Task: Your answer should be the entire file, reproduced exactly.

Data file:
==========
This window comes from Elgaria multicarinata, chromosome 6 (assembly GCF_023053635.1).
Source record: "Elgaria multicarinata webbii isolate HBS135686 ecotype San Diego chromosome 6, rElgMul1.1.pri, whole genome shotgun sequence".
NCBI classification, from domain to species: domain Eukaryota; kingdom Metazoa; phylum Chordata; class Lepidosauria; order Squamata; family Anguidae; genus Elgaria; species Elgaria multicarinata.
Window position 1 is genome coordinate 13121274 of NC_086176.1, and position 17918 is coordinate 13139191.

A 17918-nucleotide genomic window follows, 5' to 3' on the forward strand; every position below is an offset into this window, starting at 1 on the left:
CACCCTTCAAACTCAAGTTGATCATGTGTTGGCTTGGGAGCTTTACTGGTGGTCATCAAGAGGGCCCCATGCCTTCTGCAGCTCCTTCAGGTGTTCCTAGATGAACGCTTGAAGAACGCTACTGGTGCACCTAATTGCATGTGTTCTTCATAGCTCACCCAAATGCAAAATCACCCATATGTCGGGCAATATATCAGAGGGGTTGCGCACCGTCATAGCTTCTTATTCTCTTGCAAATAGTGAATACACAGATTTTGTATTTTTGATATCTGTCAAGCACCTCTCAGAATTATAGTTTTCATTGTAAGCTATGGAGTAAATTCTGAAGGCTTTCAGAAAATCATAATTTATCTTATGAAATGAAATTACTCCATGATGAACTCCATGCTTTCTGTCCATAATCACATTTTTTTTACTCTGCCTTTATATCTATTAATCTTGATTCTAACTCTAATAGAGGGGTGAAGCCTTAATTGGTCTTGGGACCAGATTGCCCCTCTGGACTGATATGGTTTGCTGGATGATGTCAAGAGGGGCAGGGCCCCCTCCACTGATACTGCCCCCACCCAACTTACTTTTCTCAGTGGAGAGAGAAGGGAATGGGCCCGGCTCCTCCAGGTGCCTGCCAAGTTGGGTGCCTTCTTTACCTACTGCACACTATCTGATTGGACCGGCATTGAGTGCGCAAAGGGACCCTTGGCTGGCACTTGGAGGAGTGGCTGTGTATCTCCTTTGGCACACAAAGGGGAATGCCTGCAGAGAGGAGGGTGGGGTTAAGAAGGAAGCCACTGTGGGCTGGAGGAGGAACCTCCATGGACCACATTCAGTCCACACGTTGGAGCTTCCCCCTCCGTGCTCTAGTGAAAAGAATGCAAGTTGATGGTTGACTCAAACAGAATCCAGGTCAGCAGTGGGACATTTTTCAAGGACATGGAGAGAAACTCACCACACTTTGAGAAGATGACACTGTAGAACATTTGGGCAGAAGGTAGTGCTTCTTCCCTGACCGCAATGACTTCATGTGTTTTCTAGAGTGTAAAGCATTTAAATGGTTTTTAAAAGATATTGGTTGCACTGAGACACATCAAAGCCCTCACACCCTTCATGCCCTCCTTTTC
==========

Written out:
This window comes from Elgaria multicarinata, chromosome 6 (assembly GCF_023053635.1).
Source record: "Elgaria multicarinata webbii isolate HBS135686 ecotype San Diego chromosome 6, rElgMul1.1.pri, whole genome shotgun sequence".
NCBI classification, from domain to species: domain Eukaryota; kingdom Metazoa; phylum Chordata; class Lepidosauria; order Squamata; family Anguidae; genus Elgaria; species Elgaria multicarinata.
Window position 1 is genome coordinate 13121274 of NC_086176.1, and position 17918 is coordinate 13139191.

A 17918-nucleotide genomic window follows, 5' to 3' on the forward strand; every position below is an offset into this window, starting at 1 on the left:
CACCCTTCAAACTCAAGTTGATCATGTGTTGGCTTGGGAGCTTTACTGGTGGTCATCAAGAGGGCCCCATGCCTTCTGCAGCTCCTTCAGGTGTTCCTAGATGAACGCTTGAAGAACGCTACTGGTGCACCTAATTGCATGTGTTCTTCATAGCTCACCCAAATGCAAAATCACCCATATGTCGGGCAATATATCAGAGGGGTTGCGCACCGTCATAGCTTCTTATTCTCTTGCAAATAGTGAATACACAGATTTTGTATTTTTGATATCTGTCAAGCACCTCTCAGAATTATAGTTTTCATTGTAAGCTATGGAGTAAATTCTGAAGGCTTTCAGAAAATCATAATTTATCTTATGAAATGAAATTACTCCATGATGAACTCCATGCTTTCTGTCCATAATCACATTTTTTTTACTCTGCCTTTATATCTATTAATCTTGATTCTAACTCTAATAGAGGGGTGAAGCCTTAATTGGTCTTGGGACCAGATTGCCCCTCTGGACTGATATGGTTTGCTGGATGATGTCAAGAGGGGCAGGGCCCCCTCCACTGATACTGCCCCCACCCAACTTACTTTTCTCAGTGGAGAGAGAAGGGAATGGGCCCGGCTCCTCCAGGTGCCTGCCAAGTTGGGTGCCTTCTTTACCTACTGCACACTATCTGATTGGACCGGCATTGAGTGCGCAAAGGGACCCTTGGCTGGCACTTGGAGGAGTGGCTGTGTATCTCCTTTGGCACACAAAGGGGAATGCCTGCAGAGAGGAGGGTGGGGTTAAGAAGGAAGCCACTGTGGGCTGGAGGAGGAACCTCCATGGACCACATTCAGTCCACACGTTGGAGCTTCCCCCTCCGTGCTCTAGTGAAAAGAATGCAAGTTGATGGTTGACTCAAACAGAATCCAGGTCAGCAGTGGGACATTTTTCAAGGACATGGAGAGAAACTCACCACACTTTGAGAAGATGACACTGTAGAACATTTGGGCAGAAGGTAGTGCTTCTTCCCTGACCGCAATGACTTCATGTGTTTTCTAGAGTGTAAAGCATTTAAATGGTTTTTAAAAGATATTGGTTGCACTGAGACACATCAAAGCCCTCACACCCTTCATGCCCTCCTTTTC